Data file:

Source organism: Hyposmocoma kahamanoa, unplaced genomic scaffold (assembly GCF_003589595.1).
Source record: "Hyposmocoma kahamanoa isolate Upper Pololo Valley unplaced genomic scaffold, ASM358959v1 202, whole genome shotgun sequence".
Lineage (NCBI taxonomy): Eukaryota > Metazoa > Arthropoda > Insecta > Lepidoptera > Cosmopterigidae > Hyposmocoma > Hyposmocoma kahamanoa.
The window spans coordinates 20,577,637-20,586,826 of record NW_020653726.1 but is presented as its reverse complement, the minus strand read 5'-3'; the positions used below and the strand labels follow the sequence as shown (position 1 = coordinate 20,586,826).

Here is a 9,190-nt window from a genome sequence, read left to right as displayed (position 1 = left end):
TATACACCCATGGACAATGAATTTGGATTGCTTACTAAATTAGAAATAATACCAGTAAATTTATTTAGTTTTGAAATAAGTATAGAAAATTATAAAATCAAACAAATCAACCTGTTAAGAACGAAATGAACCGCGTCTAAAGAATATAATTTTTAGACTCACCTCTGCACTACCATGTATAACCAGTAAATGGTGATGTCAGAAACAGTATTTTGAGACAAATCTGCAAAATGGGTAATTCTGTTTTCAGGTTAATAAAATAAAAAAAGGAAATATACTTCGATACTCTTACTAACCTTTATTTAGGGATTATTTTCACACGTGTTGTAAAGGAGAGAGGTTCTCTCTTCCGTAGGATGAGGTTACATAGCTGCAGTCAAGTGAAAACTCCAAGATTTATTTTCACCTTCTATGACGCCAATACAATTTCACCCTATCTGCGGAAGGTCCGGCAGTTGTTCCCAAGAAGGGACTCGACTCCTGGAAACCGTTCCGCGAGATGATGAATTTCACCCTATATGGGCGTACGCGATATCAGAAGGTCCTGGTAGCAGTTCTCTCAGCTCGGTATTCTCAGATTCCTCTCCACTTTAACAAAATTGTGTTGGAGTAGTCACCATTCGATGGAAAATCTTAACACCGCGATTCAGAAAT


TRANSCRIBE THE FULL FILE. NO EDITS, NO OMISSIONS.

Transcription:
Source organism: Hyposmocoma kahamanoa, unplaced genomic scaffold (assembly GCF_003589595.1).
Source record: "Hyposmocoma kahamanoa isolate Upper Pololo Valley unplaced genomic scaffold, ASM358959v1 202, whole genome shotgun sequence".
Lineage (NCBI taxonomy): Eukaryota > Metazoa > Arthropoda > Insecta > Lepidoptera > Cosmopterigidae > Hyposmocoma > Hyposmocoma kahamanoa.
The window spans coordinates 20,577,637-20,586,826 of record NW_020653726.1 but is presented as its reverse complement, the minus strand read 5'-3'; the positions used below and the strand labels follow the sequence as shown (position 1 = coordinate 20,586,826).

Here is a 9,190-nt window from a genome sequence, read left to right as displayed (position 1 = left end):
TATACACCCATGGACAATGAATTTGGATTGCTTACTAAATTAGAAATAATACCAGTAAATTTATTTAGTTTTGAAATAAGTATAGAAAATTATAAAATCAAACAAATCAACCTGTTAAGAACGAAATGAACCGCGTCTAAAGAATATAATTTTTAGACTCACCTCTGCACTACCATGTATAACCAGTAAATGGTGATGTCAGAAACAGTATTTTGAGACAAATCTGCAAAATGGGTAATTCTGTTTTCAGGTTAATAAAATAAAAAAAGGAAATATACTTCGATACTCTTACTAACCTTTATTTAGGGATTATTTTCACACGTGTTGTAAAGGAGAGAGGTTCTCTCTTCCGTAGGATGAGGTTACATAGCTGCAGTCAAGTGAAAACTCCAAGATTTATTTTCACCTTCTATGACGCCAATACAATTTCACCCTATCTGCGGAAGGTCCGGCAGTTGTTCCCAAGAAGGGACTCGACTCCTGGAAACCGTTCCGCGAGATGATGAATTTCACCCTATATGGGCGTACGCGATATCAGAAGGTCCTGGTAGCAGTTCTCTCAGCTCGGTATTCTCAGATTCCTCTCCACTTTAACAAAATTGTGTTGGAGTAGTCACCATTCGATGGAAAATCTTAACACCGCGATTCAGAAAT